Wednesday, August 10, 2011
Third "Final Destination" Film Not a Charm
Final Destination 3 (2006)
Running time: 92 minutes (1 hour, 32 minutes)
MPAA – R for strong horror violence/gore, language, and some nudity
DIRECTOR: James Wong
WRITERS: Glen Morgan and James Wong
PRODUCERS: Craig Perry, Warren Zide, Glen Morgan, and James Wong
CINEMATOGRAPHER: Robert McLachlan
EDITOR: Chris G. Willingham
Starring: Mary Elizabeth Winstead, Ryan Merriman, Texas Battle, Jamie Isaac Conde, Amanda Crew, Sam Easton, and Patrick Gallagher
Wendy Christensen (Mary Elizabeth Winstead), a high school senior, fails to stop an ill-fated roller coaster ride after she has a vision of dying a gruesome death with her friends when the ride goes awry. Some people remain on the coaster, and a mechanical disaster does indeed cause the death of several of Wendy’s friends, including her boyfriend. However, it’s soon clear to her and Kevin Fischer (Ryan Merriman), another survivor, that they were supposed to be killed in the coaster accident. Now, Death is revisiting the survivors and picking them off one by one in a series of grisly accidents.
When I saw the teaser poster for Final Destination 3 in a movie theatre lobby late last year, I was ecstatic. I’d hoped that they’d make a third film in this franchise; in fact, after seeing Final Destination 2, I was sure that New Line Cinema would make another one. Still, as time passed, I forgot about it. Now, that I’ve finally seen the third film, I wish that it were a little better, and I wish they’d put more effort into making it more than just a stiff installment in a popular horror franchise.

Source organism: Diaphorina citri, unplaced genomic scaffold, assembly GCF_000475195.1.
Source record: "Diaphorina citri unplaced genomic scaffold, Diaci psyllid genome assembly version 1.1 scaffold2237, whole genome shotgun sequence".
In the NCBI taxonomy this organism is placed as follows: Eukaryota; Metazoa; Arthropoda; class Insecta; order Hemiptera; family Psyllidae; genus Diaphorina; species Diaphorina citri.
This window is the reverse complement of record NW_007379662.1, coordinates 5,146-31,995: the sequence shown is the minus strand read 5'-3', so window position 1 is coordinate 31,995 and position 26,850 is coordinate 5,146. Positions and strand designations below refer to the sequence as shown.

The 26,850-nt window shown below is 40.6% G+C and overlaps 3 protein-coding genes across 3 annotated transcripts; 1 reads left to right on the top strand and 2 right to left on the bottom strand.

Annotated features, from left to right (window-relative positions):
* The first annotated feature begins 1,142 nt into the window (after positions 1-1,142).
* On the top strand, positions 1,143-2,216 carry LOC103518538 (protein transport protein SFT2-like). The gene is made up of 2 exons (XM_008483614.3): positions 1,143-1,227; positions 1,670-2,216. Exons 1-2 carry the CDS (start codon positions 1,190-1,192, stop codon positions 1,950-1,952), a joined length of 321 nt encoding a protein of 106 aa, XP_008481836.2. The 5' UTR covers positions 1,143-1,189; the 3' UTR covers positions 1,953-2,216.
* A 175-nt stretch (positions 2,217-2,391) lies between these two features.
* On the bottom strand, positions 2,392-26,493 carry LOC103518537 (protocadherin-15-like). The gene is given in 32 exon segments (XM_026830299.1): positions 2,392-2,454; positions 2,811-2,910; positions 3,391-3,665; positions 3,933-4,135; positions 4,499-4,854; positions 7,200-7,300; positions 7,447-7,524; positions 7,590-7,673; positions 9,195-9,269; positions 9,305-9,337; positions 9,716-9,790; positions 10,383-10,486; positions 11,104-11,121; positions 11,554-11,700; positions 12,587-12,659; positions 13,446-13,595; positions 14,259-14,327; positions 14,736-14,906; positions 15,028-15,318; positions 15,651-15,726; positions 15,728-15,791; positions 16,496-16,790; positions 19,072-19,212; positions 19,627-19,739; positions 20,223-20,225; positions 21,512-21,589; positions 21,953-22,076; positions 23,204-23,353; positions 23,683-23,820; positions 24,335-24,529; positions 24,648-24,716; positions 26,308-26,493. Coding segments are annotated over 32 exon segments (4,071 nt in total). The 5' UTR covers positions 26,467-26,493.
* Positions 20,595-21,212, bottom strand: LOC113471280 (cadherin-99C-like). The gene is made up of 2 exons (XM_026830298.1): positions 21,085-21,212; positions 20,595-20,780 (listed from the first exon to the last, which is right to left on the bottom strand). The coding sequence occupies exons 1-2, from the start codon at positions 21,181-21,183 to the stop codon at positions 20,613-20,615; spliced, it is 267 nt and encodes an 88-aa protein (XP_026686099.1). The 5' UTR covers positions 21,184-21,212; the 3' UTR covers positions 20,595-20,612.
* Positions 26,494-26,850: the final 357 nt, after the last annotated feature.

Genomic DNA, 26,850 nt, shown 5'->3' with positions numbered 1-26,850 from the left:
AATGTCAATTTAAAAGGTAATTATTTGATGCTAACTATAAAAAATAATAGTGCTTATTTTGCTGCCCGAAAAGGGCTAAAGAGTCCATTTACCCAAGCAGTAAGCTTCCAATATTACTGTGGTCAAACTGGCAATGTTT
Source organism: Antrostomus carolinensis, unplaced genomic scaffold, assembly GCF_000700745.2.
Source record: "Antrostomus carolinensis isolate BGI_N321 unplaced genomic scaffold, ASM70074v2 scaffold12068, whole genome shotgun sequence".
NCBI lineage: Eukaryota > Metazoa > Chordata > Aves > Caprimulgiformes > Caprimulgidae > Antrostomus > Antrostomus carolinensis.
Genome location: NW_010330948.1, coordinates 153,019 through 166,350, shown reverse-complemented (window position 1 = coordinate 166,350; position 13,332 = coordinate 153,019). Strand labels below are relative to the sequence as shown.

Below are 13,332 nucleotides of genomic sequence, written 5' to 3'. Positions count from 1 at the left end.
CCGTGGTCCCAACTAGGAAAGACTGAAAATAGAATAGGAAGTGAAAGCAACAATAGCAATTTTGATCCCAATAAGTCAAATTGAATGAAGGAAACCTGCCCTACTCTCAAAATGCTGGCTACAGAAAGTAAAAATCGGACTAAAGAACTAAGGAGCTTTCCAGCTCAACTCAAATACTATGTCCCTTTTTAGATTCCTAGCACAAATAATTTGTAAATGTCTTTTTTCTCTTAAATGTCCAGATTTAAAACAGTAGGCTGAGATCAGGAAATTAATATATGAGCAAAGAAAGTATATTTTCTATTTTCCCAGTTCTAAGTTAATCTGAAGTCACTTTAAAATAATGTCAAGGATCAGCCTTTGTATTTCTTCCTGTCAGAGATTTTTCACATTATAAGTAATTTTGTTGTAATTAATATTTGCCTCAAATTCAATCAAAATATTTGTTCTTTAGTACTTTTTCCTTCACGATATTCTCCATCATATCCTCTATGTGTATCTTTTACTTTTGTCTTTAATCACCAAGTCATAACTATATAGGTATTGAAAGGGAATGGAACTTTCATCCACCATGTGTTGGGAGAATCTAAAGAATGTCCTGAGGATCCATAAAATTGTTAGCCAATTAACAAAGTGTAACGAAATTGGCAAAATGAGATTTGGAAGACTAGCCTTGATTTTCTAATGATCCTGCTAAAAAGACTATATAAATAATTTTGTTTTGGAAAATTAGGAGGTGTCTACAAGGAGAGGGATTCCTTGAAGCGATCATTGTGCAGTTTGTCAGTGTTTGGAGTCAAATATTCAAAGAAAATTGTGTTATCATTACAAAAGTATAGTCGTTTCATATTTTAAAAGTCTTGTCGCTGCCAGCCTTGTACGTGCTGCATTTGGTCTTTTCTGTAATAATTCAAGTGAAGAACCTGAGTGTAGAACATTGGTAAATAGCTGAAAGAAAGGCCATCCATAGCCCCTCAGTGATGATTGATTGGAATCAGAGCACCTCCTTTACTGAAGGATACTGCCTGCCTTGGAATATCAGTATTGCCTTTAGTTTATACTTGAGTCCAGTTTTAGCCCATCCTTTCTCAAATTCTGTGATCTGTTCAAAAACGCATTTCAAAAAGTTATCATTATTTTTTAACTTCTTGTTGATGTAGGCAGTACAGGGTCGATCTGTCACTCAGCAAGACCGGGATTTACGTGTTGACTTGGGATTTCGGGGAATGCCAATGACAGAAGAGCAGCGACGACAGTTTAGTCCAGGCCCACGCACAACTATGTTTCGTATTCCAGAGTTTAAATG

Final Destination 3 certainly has its moments. The opening roller coaster sequence and the lead into it are an absolute blast, the kind of the thrill ride the first film offered. Throughout this picture film, the atmosphere is perfectly chilly and filled with a sense of impending doom and creeping dread. Still, it all feels clunky, and not having much of a plot doesn’t help. The gruesome deaths feel contrived; of course, they are, as this is a work of fiction. Still, it shouldn’t seem so obviously overdone, gruesome just for the sake of being a hard R-rated horror flick.
The first film was a cool, teen horror movie with a good-looking young cast. The second film was a grisly delight stuffed to the gills with novel ways for the characters to die painful accidental deaths, and it was darkly comic with a sense of gallows humor surpassing its pedigree. This one is more mechanical than macabre, and only a few of the ghastly deaths really hit home. Some will make you cringe in genuine horror; others will make you cringe in embarrassment for the filmmakers.
As horror movies go, Final Destination 3 is not so much cinematic as it is DVD. Even horror fans who consider horror movies a must-see will find that in the case of this scary movie, they can wait.
5 of 10
Sunday, February 12, 2006